Not long back, I wrote about my literary leanings to the dark side. Now, with Halloween looming, I thought it was about time I gave you a suitable present. Add to that it is almost exactly 4 years since my first ever show, and I thought it would be fitting to give you something I first read that night . For a while after that, SKIN BOOK became my signature performance piece, but it’s not been heard for more than two years now, and most of the people who know my poetry probably don’t even realise it’s there. Since then it’s been through a lot of editing that has, I hope, ironed out its creases. Click the fabulous cover (by Sarah E Melville) below to download a freshly edited pdf,
SKIN BOOK is one of those pieces I find it hard to classify. I have called it variously a poem, a flash novel, and a series of vignettes, but I’m still not sure which if any of these it is. It’s much easier to say what it is in terms of content. It’s the story of two unlovable people who find love together. One is a woman who keeps a diary made from the skin of the abusive brother she killed when she was 12 years old. The other is a man who haunts the subway system lusting and frotting strangers because he can’t bring himself to have any form of genuine contact with another person.
The message is a simple one – nobody is outside of the possibility of love. In a way it is one of the most straihtforward forms of transgressive literature – creating of characters who are beyond the pale in some way or other, and then treating them as one would a person who conforms to our ideas of normality, as a direct provocation to the reader’s preconceptions of where their own horizons and moral taxonomies are set.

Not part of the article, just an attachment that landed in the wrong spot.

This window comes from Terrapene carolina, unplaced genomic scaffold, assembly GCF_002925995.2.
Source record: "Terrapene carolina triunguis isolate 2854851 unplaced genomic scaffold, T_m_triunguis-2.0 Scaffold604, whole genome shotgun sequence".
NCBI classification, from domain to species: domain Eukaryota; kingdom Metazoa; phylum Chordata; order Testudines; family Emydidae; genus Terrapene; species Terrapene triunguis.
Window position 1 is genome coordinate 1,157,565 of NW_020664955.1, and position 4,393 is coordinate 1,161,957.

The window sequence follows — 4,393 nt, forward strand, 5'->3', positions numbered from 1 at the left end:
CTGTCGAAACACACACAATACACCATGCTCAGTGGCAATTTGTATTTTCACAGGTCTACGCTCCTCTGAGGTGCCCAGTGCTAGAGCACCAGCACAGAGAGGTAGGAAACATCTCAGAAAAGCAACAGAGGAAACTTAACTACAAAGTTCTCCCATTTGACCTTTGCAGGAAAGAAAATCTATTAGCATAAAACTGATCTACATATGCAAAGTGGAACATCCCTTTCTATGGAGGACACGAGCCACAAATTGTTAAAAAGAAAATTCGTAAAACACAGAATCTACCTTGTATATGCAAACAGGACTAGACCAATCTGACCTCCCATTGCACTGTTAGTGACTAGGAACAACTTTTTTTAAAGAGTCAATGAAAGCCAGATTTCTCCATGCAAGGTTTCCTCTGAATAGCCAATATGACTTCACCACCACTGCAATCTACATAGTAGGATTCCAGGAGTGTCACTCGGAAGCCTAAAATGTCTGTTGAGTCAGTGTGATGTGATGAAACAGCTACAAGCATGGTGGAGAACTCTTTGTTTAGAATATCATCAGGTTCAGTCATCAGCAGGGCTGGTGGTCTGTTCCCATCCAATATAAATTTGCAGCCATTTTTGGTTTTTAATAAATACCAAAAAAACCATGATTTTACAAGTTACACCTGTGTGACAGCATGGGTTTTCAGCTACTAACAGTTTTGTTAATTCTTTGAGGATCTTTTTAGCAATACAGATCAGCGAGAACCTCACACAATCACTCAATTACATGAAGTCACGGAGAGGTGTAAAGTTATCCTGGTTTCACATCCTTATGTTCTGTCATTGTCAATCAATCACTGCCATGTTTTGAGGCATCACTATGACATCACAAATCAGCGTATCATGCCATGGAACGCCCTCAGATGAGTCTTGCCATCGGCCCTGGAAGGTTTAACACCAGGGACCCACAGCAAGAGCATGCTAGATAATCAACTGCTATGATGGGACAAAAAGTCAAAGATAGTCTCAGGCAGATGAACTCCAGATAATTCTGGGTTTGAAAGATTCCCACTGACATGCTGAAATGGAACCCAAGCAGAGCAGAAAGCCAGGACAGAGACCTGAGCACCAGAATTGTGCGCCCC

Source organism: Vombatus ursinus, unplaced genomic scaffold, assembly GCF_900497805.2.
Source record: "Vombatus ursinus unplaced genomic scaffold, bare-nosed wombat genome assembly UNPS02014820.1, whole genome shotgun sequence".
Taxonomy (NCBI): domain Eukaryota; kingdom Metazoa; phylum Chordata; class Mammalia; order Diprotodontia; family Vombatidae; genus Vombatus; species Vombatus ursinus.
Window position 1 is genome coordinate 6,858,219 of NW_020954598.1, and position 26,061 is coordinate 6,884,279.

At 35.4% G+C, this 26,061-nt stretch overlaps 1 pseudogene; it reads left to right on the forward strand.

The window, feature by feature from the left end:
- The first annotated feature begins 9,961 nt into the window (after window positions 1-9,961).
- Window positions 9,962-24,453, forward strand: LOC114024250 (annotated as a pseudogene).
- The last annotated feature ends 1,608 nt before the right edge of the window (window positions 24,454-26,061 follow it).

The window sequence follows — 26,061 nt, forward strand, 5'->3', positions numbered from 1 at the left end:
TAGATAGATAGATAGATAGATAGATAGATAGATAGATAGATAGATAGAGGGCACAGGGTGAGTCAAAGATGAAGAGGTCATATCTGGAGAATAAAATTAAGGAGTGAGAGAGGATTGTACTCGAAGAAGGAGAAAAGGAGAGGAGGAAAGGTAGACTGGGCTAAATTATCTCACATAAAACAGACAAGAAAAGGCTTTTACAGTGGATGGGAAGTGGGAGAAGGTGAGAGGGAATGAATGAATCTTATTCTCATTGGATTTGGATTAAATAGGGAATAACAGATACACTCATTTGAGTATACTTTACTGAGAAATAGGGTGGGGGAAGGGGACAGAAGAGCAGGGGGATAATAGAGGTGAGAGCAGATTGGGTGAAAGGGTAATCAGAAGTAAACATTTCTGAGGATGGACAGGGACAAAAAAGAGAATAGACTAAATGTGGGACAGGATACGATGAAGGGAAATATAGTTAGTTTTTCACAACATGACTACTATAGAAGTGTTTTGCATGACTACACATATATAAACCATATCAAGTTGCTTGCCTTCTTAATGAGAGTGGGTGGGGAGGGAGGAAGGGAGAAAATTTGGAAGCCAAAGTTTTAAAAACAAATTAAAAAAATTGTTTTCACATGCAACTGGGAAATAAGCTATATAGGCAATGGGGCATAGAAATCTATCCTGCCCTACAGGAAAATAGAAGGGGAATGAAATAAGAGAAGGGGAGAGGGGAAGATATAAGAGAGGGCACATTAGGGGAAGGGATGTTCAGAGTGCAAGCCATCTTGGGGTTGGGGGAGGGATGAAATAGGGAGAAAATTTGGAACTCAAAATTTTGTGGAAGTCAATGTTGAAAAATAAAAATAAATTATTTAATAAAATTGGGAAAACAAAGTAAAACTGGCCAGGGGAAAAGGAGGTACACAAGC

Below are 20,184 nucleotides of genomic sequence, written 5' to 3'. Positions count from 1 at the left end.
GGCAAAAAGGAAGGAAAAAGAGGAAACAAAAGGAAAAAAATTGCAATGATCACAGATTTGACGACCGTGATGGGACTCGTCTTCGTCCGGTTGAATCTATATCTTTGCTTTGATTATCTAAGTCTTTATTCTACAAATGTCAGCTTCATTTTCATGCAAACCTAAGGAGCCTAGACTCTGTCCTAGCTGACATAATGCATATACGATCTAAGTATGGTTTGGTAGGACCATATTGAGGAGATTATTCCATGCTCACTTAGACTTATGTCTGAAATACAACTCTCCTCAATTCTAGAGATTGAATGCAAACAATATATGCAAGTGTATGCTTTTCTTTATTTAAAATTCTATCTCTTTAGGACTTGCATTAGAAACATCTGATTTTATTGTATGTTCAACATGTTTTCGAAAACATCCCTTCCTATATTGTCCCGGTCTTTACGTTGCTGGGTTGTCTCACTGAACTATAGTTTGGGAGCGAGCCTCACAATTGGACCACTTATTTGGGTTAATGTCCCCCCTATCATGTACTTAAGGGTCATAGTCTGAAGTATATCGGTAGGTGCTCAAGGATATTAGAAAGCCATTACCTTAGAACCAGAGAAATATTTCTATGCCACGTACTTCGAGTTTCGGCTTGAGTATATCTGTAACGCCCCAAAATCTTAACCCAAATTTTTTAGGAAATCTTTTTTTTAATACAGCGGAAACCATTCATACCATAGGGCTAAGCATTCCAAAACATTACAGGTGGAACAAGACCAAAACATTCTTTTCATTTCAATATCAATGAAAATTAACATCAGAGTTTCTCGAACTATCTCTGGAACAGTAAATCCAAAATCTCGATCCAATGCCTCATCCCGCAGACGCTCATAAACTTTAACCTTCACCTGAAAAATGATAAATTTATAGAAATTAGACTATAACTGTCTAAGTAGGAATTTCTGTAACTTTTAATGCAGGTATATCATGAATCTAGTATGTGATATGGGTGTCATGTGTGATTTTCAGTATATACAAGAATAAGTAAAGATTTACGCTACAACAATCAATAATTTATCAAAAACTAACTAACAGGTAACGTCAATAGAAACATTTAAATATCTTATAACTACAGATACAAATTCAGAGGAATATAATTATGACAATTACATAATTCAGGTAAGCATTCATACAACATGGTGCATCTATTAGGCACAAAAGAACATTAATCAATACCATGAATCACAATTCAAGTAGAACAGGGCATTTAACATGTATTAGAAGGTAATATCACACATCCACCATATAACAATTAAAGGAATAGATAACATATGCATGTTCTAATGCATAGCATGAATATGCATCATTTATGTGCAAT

One of the most exceptional examples of this is Gabrielle Wittkop’s exquisite, sensitive, lyrical novel The Necrophiliac.
In particular, in SKIN BOOK, as well as questioning our preconceptions about who is capbale of feeling love and who is a suitable object of affectin, I push our ideas of victim and perpetrator. Like much transgressive literature, there is absolutely no fixed agenda behind this save for the unfixing of other agendas. The presentation of morally inflammatory material as morally neutral is one of the cornerstones of transgressive technique. Not necessarily because all transgressive art seeks to erase the concept of morality, but because it is good for every moral assumption, even the most deeply rooted, to be questioned so that whatever the outcome someone reaches, it at least holds up under scrutiny. And a neutral presentation is often a more effective way to creep under the skin of assumption than a glamourisation of the obscene (though that, too, is a very valid way of proceeding), whcih can cause moral sores to cauterise and scab over in defence rather than release their pus.
I will come back to the subject of transgression again, because it deserves a longer treatment than I can give it here. But for now, for those intrigued by teh concept of anthropodermic bibliopegy, here is a list of ten real life books bound with human skin.